After three-and-a-half hours of six case studies — all focused on the expanding deployment of data-crunching algorithms in the news media industry — at the Smart Data Summit as part of the INMA World Congress in Washington, D.C., one might conclude that data is potentially all things to all publishers: Data as a batch of technical initiatives. Data as editorial insight. Data as subscriber profiling. Data as robo-journalism. Data as the raw material for building publisher revenue. Data as content-aware artificial intelligence (AI).
Then again, the half dozen actual data scientists in the room of about 200 media executives gathered in Washington, D.C., might suggest we need more data to be sure.
“Those of us who are excellent in journalism have an easier shot at becoming excellent in technology than our friends who are excellent in technology have in trying to become excellent in journalism,” said Shailesh Prakash, executive vice president and chief information officer for The Washington Post. In light of that view, plus the fact Prakash’s boss and the news media company’s owner is Amazon’s Jeff Bezos, one might think The Post has plenty of data tech in its closets.
That calculation would be correct.
Prakash spent time describing that technology. For example, Clavis is the company’s recommendation engine for media content. Virality predicts which stories will be popular; this apparently takes about 30 minutes of processing at the moment but eventually should work in real-time. Bandito automatically varies and rates different versions of stories.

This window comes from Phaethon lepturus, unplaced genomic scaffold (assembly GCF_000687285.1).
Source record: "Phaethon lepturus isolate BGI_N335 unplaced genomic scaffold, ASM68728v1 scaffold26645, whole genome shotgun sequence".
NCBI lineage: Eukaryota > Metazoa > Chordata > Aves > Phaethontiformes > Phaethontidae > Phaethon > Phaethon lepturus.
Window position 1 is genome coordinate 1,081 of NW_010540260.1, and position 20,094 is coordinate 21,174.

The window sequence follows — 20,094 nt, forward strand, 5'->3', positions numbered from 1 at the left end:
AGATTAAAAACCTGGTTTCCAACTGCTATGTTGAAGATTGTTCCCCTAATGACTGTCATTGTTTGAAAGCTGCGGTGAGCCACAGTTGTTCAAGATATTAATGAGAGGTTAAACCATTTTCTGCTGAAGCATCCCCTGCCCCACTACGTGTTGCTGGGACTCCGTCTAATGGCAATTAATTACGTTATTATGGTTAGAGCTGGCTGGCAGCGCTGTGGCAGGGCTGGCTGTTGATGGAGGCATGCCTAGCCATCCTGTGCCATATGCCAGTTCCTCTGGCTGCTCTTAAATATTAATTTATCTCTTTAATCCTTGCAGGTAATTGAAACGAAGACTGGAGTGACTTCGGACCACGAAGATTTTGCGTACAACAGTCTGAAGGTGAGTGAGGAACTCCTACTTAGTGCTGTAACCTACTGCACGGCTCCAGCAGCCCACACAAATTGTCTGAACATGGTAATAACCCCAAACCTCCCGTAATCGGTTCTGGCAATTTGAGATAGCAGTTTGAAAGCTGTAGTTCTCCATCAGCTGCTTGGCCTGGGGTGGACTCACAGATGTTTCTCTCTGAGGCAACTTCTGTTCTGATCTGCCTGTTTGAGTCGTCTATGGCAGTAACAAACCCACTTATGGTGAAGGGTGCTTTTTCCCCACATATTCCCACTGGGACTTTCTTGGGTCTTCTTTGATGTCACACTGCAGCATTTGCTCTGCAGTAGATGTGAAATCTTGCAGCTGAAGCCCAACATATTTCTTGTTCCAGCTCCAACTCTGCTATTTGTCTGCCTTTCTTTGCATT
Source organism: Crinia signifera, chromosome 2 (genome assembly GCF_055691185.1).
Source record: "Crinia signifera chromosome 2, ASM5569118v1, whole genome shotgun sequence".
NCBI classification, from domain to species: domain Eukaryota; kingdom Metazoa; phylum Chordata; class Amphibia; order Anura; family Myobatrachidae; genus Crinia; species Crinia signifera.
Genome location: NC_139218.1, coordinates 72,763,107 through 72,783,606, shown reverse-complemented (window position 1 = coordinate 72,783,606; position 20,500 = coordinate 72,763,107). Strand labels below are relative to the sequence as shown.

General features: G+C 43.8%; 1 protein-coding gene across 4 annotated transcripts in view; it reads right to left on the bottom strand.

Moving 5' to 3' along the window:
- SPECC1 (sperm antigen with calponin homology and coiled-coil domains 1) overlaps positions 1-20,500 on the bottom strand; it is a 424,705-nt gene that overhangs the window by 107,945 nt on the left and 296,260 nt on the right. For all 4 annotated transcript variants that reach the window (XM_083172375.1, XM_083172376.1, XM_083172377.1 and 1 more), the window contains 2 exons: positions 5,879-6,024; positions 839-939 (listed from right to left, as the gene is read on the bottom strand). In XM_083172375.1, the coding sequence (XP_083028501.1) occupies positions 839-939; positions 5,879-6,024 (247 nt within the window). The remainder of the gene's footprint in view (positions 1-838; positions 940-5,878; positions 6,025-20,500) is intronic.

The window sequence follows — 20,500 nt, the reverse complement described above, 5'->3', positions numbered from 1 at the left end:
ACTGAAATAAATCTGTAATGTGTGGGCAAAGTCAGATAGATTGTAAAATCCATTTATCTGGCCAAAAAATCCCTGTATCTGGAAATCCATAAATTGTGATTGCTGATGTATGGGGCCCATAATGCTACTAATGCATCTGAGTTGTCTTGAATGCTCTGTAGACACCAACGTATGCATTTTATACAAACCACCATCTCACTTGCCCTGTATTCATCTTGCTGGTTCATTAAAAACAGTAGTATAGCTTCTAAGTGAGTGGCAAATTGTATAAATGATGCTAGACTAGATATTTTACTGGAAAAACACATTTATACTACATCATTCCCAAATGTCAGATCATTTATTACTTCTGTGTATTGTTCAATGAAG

Additionally, Headliner is still in the lab but trying to automatically write headlines while Heliograf is designed to write entire articles, if only relatively simple ones at the moment. HelioVideo automatically generates video stories from stills and text. ModBot automatically trolls for trolls in comment sections. And, of course, there is Arc, The Post’s commercially available umbrella publishing platform for all this tech and more.
Turning data into editorial insight, Josh Schwartz, head of product engineering and data at content intelligence company Chartbeat, shared graphs with participants that demonstrated a dramatic shift in the news landscape over just the past 10 months.
Dominant media discovery engines Google Search and Facebook — often pejoratively referred to as duopoly — are becoming less dominant, Schwartz noted. Google Chrome Suggestions and Flipboard have both risen substantially in the rankings of how most people are finding and accessing news, mainly on their phones.
He also highlighted data signals pointing to huge opportunities in what he called “direct mobile,” and he urged publishers to invest more efforts in that area to get the best performance out of their editorial resources.
“Data science techniques really can broadly affect editorial strategy,” Schwartz said. “I really encourage folks to think about applications like this and others to inform their editorial decision-making and not just their business decision-making.”
In addition to content insights, data is also providing valuable information about readers. Propensity modeling of reader behaviour, using a wide range of digital indicators, has allowed the Chicago Tribune to increase its conversion rate for new subscribers by 36% while lowering the cost of acquiring those new paying subscribers by 27%.
That’s money in the bank, said Gerard Brancato, vice president of digital subscription marketing at tronc (formerly Tribune Publishing), which owns the Tribune.